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Love v. O'Connor Chevrolet

August 21, 2006

SHIRLEY LOVE, ON BEHALF OF HERSELF AND ALL OTHERS SIMILARLY SITUATED, PLAINTIFF,
v.
O'CONNOR CHEVROLET, INC., AND LEGAL INVESTIGATIONS, INC., DEFENDANTS.



The opinion of the court was delivered by: Matthew F. Kennelly, District Judge

AMENDED MEMORANDUM OPINION AND ORDER*fn1

Plaintiff Shirley Love brought this action against O'Connor Chevrolet, Inc. claiming violations of the Equal Credit Opportunity Act ("ECOA"), 15 U.S.C. § 1691; the Fair Credit Reporting Act ("FCRA"), 15 U.S.C. § 1681; and the Illinois Consumer Fraud Act ("ICFA"), 815 ILCS 505/2. Love also filed class claims against O'Connor for deceptive advertising in violation of the ICFA and for violation of the Illinois Wage Assignment Act ("IWAA"), 740 ILCS 170/1. Finally, Love brought an individual claim against Legal Investigations, Inc. alleging a violation of the ICFA. Love's complaint arises from her purchase of a 2003 Chevrolet Cavalier from O'Connor and O'Connor's repossession (through Legal Investigations) of the car.

The Court dismissed Love's FCRA claim for failure to state a claim and stayed pending arbitration her ICFA false advertising and IWAA claims. O'Connor has moved for summary judgment on Counts 1 and 3, Love's claims under the ECOA and the ICFA. For the reasons stated below, the Court denies O'Connor's motion.

Facts

Sometime before June 11, 2003, Love saw an ad placed by O'Connor in a local newspaper. Pl.'s LR 56.1 Stmt. ¶ 20; Def.'s Resp. to Pl.'s LR 56.1 Stmt. ¶ 20. The ad stated that a buyer could drive away in a car for as little as no money down, regardless of the buyer's credit history. Pl.'s LR 56.1 Stmt. ¶ 21. The ad also stated that financing would not be a problem because O'Connor owned the financing agency.Id. Love responded to the ad by calling the number provided and leaving her contact information. Pl.'s LR 56.1 Stmt. ¶ 22; Def.'s Resp. to Pl.'s LR 56.1 Stmt. ¶ 22. Al Mackey, a salesman at O'Connor, returned Love's call and left a message asking her to come to the dealership. Pl.'s LR 56.1 Stmt. ¶ 25; Def.'s Resp. to Pl.'s LR 56.1 Stmt. ¶ 25.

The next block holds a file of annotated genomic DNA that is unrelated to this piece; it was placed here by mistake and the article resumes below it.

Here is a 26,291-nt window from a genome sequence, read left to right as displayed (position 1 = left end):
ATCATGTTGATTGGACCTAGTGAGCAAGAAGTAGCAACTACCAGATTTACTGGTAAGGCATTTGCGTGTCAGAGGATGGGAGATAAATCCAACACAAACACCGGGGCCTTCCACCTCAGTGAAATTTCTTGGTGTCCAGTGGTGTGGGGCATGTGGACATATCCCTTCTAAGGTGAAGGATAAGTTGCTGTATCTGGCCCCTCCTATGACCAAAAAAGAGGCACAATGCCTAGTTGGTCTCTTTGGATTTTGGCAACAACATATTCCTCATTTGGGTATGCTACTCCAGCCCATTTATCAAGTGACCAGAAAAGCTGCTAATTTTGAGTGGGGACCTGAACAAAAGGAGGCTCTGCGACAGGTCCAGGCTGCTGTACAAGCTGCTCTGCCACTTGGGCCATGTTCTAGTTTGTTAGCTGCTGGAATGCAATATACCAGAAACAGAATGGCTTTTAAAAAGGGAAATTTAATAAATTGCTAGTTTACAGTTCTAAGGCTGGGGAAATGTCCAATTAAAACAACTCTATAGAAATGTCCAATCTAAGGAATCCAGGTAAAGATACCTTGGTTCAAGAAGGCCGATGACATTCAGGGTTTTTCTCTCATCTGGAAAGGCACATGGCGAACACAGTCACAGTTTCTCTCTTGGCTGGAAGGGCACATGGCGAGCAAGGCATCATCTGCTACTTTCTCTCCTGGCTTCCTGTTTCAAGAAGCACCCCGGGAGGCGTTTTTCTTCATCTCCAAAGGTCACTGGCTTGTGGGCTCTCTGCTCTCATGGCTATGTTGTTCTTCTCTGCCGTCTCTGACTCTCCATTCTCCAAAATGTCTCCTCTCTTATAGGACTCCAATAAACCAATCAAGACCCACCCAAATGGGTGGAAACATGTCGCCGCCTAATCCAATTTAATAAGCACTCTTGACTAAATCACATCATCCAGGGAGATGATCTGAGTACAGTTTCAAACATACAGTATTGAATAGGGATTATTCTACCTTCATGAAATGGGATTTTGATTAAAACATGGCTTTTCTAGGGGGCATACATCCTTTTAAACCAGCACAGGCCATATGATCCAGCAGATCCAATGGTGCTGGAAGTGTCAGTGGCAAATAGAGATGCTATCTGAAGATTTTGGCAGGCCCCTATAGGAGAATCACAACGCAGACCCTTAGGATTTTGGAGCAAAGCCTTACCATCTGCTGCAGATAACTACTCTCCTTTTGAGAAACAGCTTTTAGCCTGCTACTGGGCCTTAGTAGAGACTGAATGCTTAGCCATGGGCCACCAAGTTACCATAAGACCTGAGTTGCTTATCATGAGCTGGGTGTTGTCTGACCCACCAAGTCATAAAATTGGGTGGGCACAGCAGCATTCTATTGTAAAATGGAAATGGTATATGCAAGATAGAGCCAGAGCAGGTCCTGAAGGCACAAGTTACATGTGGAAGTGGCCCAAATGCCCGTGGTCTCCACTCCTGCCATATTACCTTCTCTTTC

On June 11, 2003, Love went to O'Connor and met with Mackey. Def.'s Summ. Judg. Mem., Ex. A at 19. At the dealership, Love and Mackey discussed the type of car that Love was interested in purchasing. Pl.'s LR 56.1 Stmt. ¶ 30; Def.'s Resp. to Pl.'s LR 56.1 Stmt. ¶ 30. They further discussed the potential terms of a new car purchase. Pl.'s LR 56.1 Stmt. ¶¶ 31-33; Def.'s Resp. to Pl.'s LR 56.1 Stmt. ¶¶ 31-33. Love test drove a 2003 Chevrolet Cavalier. Pl.'s LR 56.1 Stmt. ¶ 34; Def.'s Resp. to Pl.'s LR 56.1 Stmt. ¶ 34. Back at the dealership, Love signed an "Immediate Delivery Rider" and a Bill of Sale entitled "Dealer Arranged Financing," along with other paperwork. Def.'s LR 56.1 Stmt. ¶¶ 7, 10; Pl.'s Resp. To Def.'s LR 56.1 Stmt. ¶¶ 7, 10. Love also filled out a credit application for submission to O'Connor's finance agency. Def Ex. A at 37. According to Love, Mackey assured her that O'Connor owned the finance company. Pl.'s LR 56.1 Stmt. ¶ 38. O'Connor did not require Love to make a down payment on the car. Pl.'s LR 56.1 Stmt. ¶ 41. Love left O'Connor with a 2003 Cavalier. Id.